Plot: Jack Crow (James Woods) and his crew are a wild, colorful bunch, even by vampire hunter standards. While most of the world still thinks vampires are just a folktale, Crow knows better and spends his days stalking the fanged killers. He and his squad have the best weapons, protective armor, and even the blessing of the Vatican, since their results speak for themselves. The latest hunt has been a good one, piling up the vampires, but the leader of the local vampires eluded Crow’s stakes. As he and the others celebrate with alcohol, hookers, and other fun stuff, the leader shows up at last and Valek (Thomas Ian Griffith) is quite irritated. He slaughters most of those at the party, but Crow and a couple others manage to survive, including a mysterious woman, Katrina (Sheryl Lee). Now Crow and his right hand man Montoya (Daniel Baldwin) prepare for a showdown with the master vampire, but what secrets does Valek still have to spring on them and how does Katrina figure into the plan?
Entertainment Value: This is a fun one, as John Carpenter delivers a colorful, rough and tumble vampire yarn with a heavy western slant. This approach helps Vampire feel much different than its peers and while not as popular as some of his other movies, an interesting installment on Carpenter’s resume. This is a fresh take on the vampire formula and while the main narrative is familiar, it is the little twists and stylistic choices that help it stand out. James Woods as Jack Crow is not the typical vampire hunter, but he is a bad ass and his crew’s armaments are impressive, so a lot of cool gadgets and combat options are on deck. I also appreciate that the vampires aren’t refined, suave killers, but brutal savages hell bent on violence, so the clashes with Crow’s crew are kinetic and relentless. This all adds up to a welcome change of pace, as vampire films tend to blend together at a certain point and of course, a nice injection of fresh blood never hurts. As you’d expect from Carpenter, the film’s visuals are dynamic and the overall movie is quite stylish, while the cast is deep and talented. Woods has the lead, but we also have Sheryl Lee, Daniel Baldwin, Thomas Ian Griffith, and numerous others that films fans should recognize. In short, vampire cinema fans should have a blast with John Carpenter’s Vampires, but even if you think you’re over the genre, give this fresh spin a chance.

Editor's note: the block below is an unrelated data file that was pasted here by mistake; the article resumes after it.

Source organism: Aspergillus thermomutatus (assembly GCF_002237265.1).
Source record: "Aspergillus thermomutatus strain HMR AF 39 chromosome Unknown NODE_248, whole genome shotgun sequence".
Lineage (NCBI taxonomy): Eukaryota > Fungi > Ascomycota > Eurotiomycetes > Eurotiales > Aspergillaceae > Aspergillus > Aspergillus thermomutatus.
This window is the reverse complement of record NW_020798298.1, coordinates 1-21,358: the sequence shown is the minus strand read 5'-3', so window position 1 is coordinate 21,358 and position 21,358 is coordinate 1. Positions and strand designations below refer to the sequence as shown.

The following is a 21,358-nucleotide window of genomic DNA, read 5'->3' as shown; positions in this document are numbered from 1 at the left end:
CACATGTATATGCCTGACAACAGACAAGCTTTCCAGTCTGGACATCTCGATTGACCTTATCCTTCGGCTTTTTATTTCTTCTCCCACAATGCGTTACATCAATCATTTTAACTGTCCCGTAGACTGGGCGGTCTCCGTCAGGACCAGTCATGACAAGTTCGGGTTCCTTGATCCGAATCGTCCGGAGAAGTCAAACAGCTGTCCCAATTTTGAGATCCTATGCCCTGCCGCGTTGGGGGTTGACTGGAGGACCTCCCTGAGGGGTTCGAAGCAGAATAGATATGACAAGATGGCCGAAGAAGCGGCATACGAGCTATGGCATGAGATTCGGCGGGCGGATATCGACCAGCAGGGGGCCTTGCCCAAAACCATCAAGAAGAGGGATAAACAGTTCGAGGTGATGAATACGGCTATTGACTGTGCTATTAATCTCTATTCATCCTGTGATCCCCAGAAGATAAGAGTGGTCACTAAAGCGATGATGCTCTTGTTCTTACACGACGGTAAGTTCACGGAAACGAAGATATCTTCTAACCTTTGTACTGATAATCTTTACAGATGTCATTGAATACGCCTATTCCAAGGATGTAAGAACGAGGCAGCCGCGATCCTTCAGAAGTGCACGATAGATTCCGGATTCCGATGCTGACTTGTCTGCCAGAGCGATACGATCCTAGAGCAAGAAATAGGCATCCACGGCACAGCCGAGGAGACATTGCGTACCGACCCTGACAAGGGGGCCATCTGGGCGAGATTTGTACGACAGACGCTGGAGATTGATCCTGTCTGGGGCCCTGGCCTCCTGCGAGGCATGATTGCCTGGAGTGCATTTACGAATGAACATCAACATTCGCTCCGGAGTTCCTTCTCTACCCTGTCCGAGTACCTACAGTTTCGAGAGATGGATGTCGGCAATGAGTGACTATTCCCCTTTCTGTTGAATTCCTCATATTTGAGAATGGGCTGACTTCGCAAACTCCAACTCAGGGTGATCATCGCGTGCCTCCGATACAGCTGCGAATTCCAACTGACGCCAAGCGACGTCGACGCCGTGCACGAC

A motel party yields a few topless shots, but they’re fairly brief and part of the background activities, rather than the focus of a scene. Just one brief instance of naked flesh from our lead, as Sheryl Lee is tied to a bed and shows off her bare ass. She looks fantastic and some other alluring scenes in Vampires, but her behind is all the nudity on showcase here. Vampires isn’t scared of the red stuff, with a good amount of violence and most of it involves big gushes of crimson. The slaughter when Valek raids the motel is a lot of fun and includes some splashy slashes, decapitation, and a sequence where he basically cleaves a hunter in twain. Of course, the vampires receive a good amount of trauma as well, with various stabbings, stakings, and other violent bits, all of which have a nice flow of blood on tap. The effects are impressive, from the assorted gore to the vampire makeup work. The dialogue is a lot of fun, with James Woods as a consistent source of one liners and memorable outbursts. He really goes for broke in the role and drums home some super fun lines, but some of his costars rattle off a solid one now and then also. As for craziness, Woods adds a point or two and there are some b movie vibes at times, but overall Vampires keeps a straight face.
Overall Insanity: 2/10